Secure Data Storage and Transfer

Working with third-party vendors often involves exchanging or sharing data. For example, consider a company that uses an automated customer service system provided by a third-party vendor. The customer details and interactions logged by the system are likely to involve data exchange. 

Without a well-defined policy in place, the storage and transfer of data within this system could pose a whole host of risks for the organization. They could find themselves exposed to unauthorized access, non-compliance with data protection laws, and even a data breach.


Establishing clear guidelines enables companies to outline boundaries and expectations for data storage and transfer. This makes sure that the third-party vendor handles your customer data with the same level of care and security standards as you do.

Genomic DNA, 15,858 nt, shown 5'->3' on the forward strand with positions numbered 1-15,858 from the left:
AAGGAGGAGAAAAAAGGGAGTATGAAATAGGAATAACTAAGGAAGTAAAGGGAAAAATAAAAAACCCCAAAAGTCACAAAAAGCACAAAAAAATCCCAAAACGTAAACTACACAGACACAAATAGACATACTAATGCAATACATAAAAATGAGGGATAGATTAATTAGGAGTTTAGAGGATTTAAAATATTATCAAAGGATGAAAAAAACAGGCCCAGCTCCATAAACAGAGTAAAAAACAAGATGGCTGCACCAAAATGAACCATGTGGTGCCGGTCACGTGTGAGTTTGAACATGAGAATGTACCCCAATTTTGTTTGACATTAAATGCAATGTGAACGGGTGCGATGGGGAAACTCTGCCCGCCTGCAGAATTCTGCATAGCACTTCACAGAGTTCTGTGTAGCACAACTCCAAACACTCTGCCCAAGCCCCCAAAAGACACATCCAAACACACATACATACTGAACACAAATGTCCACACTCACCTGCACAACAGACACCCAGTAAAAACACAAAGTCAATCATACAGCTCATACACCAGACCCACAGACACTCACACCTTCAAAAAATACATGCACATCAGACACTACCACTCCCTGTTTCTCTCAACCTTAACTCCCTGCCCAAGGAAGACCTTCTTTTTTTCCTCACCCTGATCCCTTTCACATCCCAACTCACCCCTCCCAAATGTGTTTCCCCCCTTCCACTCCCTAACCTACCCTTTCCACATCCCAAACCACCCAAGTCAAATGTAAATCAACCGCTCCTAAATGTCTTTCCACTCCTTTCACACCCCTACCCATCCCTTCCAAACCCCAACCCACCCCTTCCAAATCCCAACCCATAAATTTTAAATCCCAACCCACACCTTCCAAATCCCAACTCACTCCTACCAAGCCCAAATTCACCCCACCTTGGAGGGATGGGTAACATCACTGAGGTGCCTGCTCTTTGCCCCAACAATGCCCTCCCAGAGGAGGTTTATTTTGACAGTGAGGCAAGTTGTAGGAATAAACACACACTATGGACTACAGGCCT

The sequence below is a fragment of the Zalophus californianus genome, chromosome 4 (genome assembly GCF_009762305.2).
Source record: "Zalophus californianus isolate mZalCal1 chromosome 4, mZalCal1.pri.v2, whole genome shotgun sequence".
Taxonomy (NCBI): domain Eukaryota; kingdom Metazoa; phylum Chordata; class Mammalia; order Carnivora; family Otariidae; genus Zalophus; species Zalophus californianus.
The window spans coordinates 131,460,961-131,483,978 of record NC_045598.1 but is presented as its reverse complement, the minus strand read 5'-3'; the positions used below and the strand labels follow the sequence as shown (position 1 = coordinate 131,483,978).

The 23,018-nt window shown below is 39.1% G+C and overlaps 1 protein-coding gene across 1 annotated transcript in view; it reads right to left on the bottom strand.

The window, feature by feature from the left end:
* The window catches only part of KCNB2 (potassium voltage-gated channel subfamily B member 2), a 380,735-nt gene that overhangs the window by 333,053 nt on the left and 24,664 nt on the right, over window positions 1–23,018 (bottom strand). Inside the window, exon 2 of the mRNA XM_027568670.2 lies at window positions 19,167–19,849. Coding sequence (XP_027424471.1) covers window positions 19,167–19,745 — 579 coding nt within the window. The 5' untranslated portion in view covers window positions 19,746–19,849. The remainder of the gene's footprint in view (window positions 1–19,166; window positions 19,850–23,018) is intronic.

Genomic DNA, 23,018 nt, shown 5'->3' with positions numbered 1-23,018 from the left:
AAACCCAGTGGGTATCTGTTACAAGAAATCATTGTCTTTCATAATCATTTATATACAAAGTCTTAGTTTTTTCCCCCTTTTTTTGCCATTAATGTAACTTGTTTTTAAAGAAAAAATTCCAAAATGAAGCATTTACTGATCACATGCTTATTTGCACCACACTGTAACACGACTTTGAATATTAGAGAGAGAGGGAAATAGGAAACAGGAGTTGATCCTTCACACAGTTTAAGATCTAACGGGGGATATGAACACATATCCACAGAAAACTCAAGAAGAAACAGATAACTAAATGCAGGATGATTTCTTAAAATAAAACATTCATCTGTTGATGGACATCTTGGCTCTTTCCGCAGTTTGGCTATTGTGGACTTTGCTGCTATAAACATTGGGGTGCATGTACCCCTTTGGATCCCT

Free to use image sourced from Pexels

Least-Privileged Access

Granting excessive access to third parties is a common cause of data breaches. To better protect yourself, it's important to be strict when it comes to access management. It might take a little more thought and management, but it could protect you from a lot of trouble further down the line.


Implementing least-privileged access ensures that third-party service providers have only what they absolutely need for their tasks, minimizing the risk of breaches.